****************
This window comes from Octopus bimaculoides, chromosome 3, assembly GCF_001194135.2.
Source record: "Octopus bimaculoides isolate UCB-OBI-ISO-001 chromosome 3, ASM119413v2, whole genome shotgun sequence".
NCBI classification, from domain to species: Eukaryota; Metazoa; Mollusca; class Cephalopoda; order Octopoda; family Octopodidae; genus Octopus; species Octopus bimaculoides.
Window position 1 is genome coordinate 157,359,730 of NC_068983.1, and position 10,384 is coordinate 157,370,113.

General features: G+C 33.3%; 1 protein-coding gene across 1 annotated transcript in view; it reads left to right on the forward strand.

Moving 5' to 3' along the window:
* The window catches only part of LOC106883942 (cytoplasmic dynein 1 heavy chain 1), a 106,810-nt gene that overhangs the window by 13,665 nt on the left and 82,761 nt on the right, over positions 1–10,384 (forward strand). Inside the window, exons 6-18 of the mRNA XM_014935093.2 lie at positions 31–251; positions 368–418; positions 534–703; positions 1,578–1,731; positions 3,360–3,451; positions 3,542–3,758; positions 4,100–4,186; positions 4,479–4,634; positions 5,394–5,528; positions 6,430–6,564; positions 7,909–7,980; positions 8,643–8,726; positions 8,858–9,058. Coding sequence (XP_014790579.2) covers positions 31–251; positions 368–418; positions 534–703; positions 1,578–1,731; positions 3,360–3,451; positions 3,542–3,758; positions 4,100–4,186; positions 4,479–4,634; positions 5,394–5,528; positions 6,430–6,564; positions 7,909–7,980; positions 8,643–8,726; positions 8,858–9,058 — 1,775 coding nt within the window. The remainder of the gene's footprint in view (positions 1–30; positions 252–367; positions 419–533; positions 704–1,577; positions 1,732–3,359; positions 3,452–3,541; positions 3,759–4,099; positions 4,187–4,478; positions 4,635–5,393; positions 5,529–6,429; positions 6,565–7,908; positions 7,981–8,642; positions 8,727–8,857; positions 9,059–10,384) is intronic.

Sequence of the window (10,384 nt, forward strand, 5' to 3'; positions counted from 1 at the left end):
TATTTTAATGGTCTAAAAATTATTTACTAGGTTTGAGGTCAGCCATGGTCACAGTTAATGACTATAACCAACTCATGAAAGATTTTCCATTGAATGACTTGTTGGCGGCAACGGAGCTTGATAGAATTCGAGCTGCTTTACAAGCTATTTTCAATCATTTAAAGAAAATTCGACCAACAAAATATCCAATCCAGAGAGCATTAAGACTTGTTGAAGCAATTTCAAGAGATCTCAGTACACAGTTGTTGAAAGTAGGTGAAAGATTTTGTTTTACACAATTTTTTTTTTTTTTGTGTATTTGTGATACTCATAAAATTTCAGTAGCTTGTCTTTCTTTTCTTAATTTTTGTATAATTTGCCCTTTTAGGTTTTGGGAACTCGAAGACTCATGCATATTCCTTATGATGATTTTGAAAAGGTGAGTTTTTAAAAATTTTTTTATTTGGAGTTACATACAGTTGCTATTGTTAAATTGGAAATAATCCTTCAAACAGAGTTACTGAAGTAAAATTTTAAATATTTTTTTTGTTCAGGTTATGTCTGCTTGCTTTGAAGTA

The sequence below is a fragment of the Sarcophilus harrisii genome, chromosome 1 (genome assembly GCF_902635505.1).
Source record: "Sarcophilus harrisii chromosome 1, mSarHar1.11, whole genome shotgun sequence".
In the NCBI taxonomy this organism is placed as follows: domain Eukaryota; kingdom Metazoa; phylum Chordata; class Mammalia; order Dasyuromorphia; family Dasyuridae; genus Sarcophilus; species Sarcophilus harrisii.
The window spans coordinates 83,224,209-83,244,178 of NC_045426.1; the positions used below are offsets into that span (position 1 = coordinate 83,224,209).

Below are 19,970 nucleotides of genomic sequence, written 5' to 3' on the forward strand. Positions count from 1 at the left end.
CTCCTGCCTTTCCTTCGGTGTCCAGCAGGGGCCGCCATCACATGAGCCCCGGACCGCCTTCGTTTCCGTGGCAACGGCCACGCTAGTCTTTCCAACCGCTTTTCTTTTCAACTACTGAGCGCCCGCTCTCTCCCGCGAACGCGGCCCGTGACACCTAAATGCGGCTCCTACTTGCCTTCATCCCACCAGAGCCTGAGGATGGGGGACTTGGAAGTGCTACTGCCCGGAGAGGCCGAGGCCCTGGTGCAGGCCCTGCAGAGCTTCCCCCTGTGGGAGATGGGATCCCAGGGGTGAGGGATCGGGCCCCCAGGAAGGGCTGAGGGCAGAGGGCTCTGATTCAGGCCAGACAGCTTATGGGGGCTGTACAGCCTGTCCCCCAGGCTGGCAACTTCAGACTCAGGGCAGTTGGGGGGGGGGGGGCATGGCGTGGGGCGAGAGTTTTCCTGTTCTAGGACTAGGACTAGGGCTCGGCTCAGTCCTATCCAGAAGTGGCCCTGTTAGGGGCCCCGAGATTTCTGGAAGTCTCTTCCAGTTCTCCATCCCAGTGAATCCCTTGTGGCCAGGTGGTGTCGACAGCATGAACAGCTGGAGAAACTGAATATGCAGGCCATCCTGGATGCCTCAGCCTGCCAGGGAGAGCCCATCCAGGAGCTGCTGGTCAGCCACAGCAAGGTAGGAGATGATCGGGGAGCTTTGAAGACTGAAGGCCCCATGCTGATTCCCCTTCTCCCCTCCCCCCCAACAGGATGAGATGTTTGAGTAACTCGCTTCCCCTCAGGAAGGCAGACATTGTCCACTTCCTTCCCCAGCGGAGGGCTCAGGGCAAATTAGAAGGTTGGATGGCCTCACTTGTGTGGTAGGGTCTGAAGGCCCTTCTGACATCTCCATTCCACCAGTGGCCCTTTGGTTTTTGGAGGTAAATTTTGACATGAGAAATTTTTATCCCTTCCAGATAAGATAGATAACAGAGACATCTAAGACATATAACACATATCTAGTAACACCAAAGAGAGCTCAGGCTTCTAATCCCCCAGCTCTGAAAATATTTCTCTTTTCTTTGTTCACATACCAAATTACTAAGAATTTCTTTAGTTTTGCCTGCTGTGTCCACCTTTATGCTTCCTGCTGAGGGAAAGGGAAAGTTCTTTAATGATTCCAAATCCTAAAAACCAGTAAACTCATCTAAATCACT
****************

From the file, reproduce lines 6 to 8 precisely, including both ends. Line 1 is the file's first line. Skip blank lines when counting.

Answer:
Moving 5' to 3' along the window:
* The window catches only part of LOC106883942 (cytoplasmic dynein 1 heavy chain 1), a 106,810-nt gene that overhangs the window by 13,665 nt on the left and 82,761 nt on the right, over positions 1–10,384 (forward strand). Inside the window, exons 6-18 of the mRNA XM_014935093.2 lie at positions 31–251; positions 368–418; positions 534–703; positions 1,578–1,731; positions 3,360–3,451; positions 3,542–3,758; positions 4,100–4,186; positions 4,479–4,634; positions 5,394–5,528; positions 6,430–6,564; positions 7,909–7,980; positions 8,643–8,726; positions 8,858–9,058. Coding sequence (XP_014790579.2) covers positions 31–251; positions 368–418; positions 534–703; positions 1,578–1,731; positions 3,360–3,451; positions 3,542–3,758; positions 4,100–4,186; positions 4,479–4,634; positions 5,394–5,528; positions 6,430–6,564; positions 7,909–7,980; positions 8,643–8,726; positions 8,858–9,058 — 1,775 coding nt within the window. The remainder of the gene's footprint in view (positions 1–30; positions 252–367; positions 419–533; positions 704–1,577; positions 1,732–3,359; positions 3,452–3,541; positions 3,759–4,099; positions 4,187–4,478; positions 4,635–5,393; positions 5,529–6,429; positions 6,565–7,908; positions 7,981–8,642; positions 8,727–8,857; positions 9,059–10,384) is intronic.

Sequence of the window (10,384 nt, forward strand, 5' to 3'; positions counted from 1 at the left end):